In the dictionary between zounds and zulu  you may find zugzwang. It is a recent migrant from German and has not quite made it into all English language dictionaries. However it is a very useful word and I am certainly ready to embrace it. It has a spelling that would makes Scrabble players squirm with delight (but with two Zeds and two Gees it might be close to impossible to use).

Zugzwang is a chess term for compulsion to move. It describes a situation where a player is forced to weaken their position by making an undesirable or disadvantageous move. In chess there is no option to pass or not move.

It comes from the German words Zug, meaning to pull or move and Zwang meaning compulsion.

Arthur Bisguir, a chess Grandmaster, described the word:

Zugzwang is like getting trapped on a safety island in the middle of a highway when a thunderstorm starts. You don’t want to move but you have to.

About Arthur Bernard Bisguier

Arthur Bernard Bisguier was born in the Bronx on 8 October 1929.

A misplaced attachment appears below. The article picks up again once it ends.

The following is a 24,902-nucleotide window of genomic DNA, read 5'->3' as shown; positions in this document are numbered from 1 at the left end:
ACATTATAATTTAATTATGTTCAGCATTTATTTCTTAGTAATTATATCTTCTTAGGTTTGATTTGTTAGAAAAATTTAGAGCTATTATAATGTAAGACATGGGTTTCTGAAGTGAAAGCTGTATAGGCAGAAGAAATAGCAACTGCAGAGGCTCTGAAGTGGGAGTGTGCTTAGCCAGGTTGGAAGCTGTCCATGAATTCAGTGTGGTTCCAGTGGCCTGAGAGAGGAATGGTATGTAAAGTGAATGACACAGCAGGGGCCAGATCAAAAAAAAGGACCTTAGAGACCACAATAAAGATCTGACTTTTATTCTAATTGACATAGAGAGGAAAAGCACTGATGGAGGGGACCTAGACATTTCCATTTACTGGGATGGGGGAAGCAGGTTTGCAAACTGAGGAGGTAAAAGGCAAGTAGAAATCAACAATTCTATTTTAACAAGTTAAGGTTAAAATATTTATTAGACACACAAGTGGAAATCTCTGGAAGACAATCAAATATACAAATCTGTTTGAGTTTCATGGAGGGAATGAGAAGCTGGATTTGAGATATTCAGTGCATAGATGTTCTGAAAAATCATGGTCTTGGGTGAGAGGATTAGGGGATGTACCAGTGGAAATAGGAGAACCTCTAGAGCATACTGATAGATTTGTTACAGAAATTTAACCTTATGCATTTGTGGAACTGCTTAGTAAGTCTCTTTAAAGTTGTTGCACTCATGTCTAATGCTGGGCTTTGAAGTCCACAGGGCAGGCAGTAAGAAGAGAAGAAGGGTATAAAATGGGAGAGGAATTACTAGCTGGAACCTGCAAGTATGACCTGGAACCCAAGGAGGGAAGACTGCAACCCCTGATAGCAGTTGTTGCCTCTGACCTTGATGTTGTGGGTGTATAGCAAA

from World Chess Hall of Fame …

“Proclaimed “Dean of American Chess” by the U.S. Chess Federation, Bisguier was a tireless promoter of the game. He likely played more people than any other U.S. grandmaster, giving exhibitions at hospitals, colleges, prisons, and other locations around the country in the interest of popularizing the game. Bisguier was both a regular contributor to Chess Life and a published author. His books include 1974’s American Chess Masters from Morphy to Fischer (written with Andrew Soltis); 2003’s The Art of Bisguier, The Early Years: 1945-1960 (written with Newton Berry); and 2008’s The Art of Bisguier: Selected Games 1961-2003(written with Newton Berry and featuring a forward by Lev Alburt).”

He was a dominant tournament chess player in the US in the 1950s. Bisguier became U.S. champion in 1954 and U.S. Open champion in 1950, 1956 and 1959.